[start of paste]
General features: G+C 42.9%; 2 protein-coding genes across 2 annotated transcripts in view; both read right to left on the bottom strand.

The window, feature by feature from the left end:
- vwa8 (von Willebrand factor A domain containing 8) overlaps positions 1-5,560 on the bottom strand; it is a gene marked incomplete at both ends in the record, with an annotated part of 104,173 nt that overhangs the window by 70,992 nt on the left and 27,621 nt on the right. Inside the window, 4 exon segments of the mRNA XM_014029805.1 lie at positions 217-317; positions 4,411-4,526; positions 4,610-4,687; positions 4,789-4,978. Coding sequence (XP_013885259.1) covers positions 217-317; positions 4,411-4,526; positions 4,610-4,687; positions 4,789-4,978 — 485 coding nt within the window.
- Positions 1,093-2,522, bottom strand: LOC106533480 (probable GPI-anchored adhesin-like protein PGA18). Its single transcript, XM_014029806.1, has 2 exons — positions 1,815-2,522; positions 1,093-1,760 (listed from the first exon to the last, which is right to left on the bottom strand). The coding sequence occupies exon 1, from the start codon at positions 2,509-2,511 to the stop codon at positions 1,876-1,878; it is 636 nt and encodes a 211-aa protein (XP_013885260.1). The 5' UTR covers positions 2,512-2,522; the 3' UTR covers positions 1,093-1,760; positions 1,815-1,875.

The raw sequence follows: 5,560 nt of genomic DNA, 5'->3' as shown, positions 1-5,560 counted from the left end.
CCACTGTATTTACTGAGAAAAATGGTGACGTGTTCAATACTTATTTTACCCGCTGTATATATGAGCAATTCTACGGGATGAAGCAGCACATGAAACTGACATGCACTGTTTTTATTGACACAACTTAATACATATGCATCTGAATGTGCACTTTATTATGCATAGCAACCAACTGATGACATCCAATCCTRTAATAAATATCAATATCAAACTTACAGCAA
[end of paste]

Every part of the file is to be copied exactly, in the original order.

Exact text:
General features: G+C 42.9%; 2 protein-coding genes across 2 annotated transcripts in view; both read right to left on the bottom strand.

The window, feature by feature from the left end:
- vwa8 (von Willebrand factor A domain containing 8) overlaps positions 1-5,560 on the bottom strand; it is a gene marked incomplete at both ends in the record, with an annotated part of 104,173 nt that overhangs the window by 70,992 nt on the left and 27,621 nt on the right. Inside the window, 4 exon segments of the mRNA XM_014029805.1 lie at positions 217-317; positions 4,411-4,526; positions 4,610-4,687; positions 4,789-4,978. Coding sequence (XP_013885259.1) covers positions 217-317; positions 4,411-4,526; positions 4,610-4,687; positions 4,789-4,978 — 485 coding nt within the window.
- Positions 1,093-2,522, bottom strand: LOC106533480 (probable GPI-anchored adhesin-like protein PGA18). Its single transcript, XM_014029806.1, has 2 exons — positions 1,815-2,522; positions 1,093-1,760 (listed from the first exon to the last, which is right to left on the bottom strand). The coding sequence occupies exon 1, from the start codon at positions 2,509-2,511 to the stop codon at positions 1,876-1,878; it is 636 nt and encodes a 211-aa protein (XP_013885260.1). The 5' UTR covers positions 2,512-2,522; the 3' UTR covers positions 1,093-1,760; positions 1,815-1,875.

The raw sequence follows: 5,560 nt of genomic DNA, 5'->3' as shown, positions 1-5,560 counted from the left end.
CCACTGTATTTACTGAGAAAAATGGTGACGTGTTCAATACTTATTTTACCCGCTGTATATATGAGCAATTCTACGGGATGAAGCAGCACATGAAACTGACATGCACTGTTTTTATTGACACAACTTAATACATATGCATCTGAATGTGCACTTTATTATGCATAGCAACCAACTGATGACATCCAATCCTRTAATAAATATCAATATCAAACTTACAGCAA